You may have heard on the news that African Americans have suffered disproportionately in this crisis. Counties that are majority black have three times the rate of infections and almost six times the rate of deaths as counties where white residents are in the majority. African Americans live in more densely populated neighborhoods, have higher rates of heart disease and diabetes, and are less likely to have access to medical care. It is no secret that African-Americas live in food deserts. If you live in a black neighborhood, not only is living a healthy lifestyle more difficult, it is also more expensive and time consuming. A US Department of Agriculture study found “eight percent of African Americans live in a tract with a supermarket, compared to 31 percent of whites.” In Mississippi—which has the highest obesity rate of any state—”over 70 percent of food stamp eligible households travel more than 30 miles to reach a supermarket. So not only is fresh produce not affordable, it’s just not available to most poor Americans.” The alternative is the 7/11 diet, which is a dangerous cocktail of sugary carbonated drinks and foods that are high trans fats and preservatives.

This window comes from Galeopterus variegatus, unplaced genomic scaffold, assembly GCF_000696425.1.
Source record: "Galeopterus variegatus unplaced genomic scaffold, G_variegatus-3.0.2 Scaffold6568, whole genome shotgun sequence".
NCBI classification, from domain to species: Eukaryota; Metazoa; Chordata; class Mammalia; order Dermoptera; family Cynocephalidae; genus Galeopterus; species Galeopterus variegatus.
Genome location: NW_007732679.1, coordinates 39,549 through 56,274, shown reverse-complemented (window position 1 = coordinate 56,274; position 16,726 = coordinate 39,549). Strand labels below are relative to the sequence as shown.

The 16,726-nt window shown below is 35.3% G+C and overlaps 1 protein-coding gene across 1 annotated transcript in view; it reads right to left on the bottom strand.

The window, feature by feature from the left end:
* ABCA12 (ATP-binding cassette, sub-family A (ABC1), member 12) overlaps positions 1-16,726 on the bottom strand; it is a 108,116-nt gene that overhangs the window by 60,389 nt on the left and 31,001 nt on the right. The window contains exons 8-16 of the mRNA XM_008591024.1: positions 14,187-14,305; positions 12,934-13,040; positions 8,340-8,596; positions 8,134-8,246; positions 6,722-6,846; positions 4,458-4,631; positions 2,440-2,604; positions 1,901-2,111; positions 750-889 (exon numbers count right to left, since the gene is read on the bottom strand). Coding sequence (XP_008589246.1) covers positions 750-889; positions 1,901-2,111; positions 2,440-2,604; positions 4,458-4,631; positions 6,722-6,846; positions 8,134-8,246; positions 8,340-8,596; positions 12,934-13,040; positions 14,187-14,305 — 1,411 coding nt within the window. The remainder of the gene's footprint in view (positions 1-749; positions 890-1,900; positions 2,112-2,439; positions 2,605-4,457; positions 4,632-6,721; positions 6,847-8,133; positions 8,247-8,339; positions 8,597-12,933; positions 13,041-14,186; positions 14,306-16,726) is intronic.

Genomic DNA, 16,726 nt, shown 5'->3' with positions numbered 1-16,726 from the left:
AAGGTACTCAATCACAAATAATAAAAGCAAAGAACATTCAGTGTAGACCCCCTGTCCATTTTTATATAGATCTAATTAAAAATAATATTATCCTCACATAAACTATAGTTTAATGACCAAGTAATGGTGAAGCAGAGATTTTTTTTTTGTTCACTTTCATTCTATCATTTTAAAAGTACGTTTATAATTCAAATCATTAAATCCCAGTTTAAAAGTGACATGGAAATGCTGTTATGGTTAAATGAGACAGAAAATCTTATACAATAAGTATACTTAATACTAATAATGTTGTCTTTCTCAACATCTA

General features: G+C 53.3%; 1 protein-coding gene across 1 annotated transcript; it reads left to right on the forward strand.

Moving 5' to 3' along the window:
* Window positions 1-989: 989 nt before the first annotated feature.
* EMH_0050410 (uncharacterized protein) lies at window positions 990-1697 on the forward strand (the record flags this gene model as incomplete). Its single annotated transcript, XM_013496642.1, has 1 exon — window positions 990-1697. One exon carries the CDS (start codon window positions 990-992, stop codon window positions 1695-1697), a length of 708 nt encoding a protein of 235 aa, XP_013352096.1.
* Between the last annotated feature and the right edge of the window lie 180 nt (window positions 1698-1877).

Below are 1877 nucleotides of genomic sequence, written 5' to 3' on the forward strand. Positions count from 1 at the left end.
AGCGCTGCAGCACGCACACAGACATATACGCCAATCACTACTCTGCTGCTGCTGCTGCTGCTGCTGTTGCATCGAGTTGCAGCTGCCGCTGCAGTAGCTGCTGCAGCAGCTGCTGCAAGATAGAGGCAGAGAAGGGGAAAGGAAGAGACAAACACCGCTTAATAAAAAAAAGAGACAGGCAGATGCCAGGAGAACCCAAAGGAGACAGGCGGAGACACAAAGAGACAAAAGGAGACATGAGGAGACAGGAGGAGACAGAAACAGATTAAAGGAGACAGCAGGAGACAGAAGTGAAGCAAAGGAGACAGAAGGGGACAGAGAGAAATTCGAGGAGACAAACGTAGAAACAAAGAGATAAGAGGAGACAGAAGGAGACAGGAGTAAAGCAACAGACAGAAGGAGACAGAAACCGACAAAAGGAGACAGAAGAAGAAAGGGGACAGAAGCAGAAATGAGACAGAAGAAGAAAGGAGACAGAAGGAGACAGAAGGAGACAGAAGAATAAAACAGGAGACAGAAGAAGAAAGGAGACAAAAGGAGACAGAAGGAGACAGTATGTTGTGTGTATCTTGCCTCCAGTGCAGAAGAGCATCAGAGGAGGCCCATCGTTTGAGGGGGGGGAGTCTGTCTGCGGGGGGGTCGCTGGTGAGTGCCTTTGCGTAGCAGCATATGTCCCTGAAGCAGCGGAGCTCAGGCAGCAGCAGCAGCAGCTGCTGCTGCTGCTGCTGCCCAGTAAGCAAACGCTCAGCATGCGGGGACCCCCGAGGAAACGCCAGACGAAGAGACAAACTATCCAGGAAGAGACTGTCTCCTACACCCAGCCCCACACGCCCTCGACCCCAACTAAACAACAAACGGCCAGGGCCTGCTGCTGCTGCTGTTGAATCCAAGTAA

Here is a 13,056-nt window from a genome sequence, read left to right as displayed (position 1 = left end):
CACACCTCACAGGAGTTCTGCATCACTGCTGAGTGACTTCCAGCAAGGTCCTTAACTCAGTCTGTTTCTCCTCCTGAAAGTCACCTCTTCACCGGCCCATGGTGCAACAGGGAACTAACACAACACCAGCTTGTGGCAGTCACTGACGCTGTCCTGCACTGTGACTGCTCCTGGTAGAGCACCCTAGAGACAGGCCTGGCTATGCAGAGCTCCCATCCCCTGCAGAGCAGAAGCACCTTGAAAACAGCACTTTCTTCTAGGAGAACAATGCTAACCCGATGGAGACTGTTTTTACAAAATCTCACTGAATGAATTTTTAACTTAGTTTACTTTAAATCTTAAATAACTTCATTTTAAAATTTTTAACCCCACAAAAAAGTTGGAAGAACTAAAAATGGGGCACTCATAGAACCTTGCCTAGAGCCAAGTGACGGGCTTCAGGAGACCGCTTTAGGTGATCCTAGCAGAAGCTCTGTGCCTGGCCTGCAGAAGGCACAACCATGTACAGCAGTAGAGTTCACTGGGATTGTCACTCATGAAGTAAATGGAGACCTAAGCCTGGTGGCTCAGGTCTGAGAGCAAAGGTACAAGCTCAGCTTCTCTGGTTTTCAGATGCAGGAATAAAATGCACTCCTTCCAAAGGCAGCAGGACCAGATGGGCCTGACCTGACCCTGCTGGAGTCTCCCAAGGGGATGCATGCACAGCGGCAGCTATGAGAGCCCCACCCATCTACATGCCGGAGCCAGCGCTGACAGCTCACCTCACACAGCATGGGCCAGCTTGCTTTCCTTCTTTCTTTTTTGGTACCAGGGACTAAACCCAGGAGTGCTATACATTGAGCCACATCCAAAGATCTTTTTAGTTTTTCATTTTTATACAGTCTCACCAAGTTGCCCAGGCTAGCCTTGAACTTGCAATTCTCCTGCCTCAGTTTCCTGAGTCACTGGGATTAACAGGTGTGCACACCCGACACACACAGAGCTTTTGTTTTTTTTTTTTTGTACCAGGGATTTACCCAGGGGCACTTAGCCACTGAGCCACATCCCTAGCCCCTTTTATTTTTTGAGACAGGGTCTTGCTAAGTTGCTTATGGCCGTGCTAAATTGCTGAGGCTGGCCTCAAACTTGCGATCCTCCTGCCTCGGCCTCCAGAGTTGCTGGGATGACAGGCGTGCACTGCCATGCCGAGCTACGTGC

Countless physicians have mentioned in news coverage that patients with comorbidities are much more likely to die of complications related to COVID-19. Though this terminology is helpful for doctors, for most of the American public, you might as well be speaking Swahili. For clarification, morbidity is the “condition of being diseased” and comorbidity is simply more than one disease existing concurrently in the same patient. Type 2 diabetes and obesity is one example of a comorbidity, that is, they often present simultaneously in patients. In a preliminary New England Journal of Medicine memo on the Coronavirus, “the vast majority of deaths (94%) occurred in patients with underlying conditions.” So, while many are saying that “we are all in this together”, the reality is that that observation is largely coming from people and families viewing this crisis from 30,000 feet. Many of the wealthy and famous members of society, according to the LA Times, are flocking to concierge physician services where Coronavirus tests can be purchased al la carte. They are also paying food delivery workers paltry salaries (largely through Amazon Prime) to assume the risky proposition of bringing them their food. This doesn’t square with the “we are all in this together” narrative.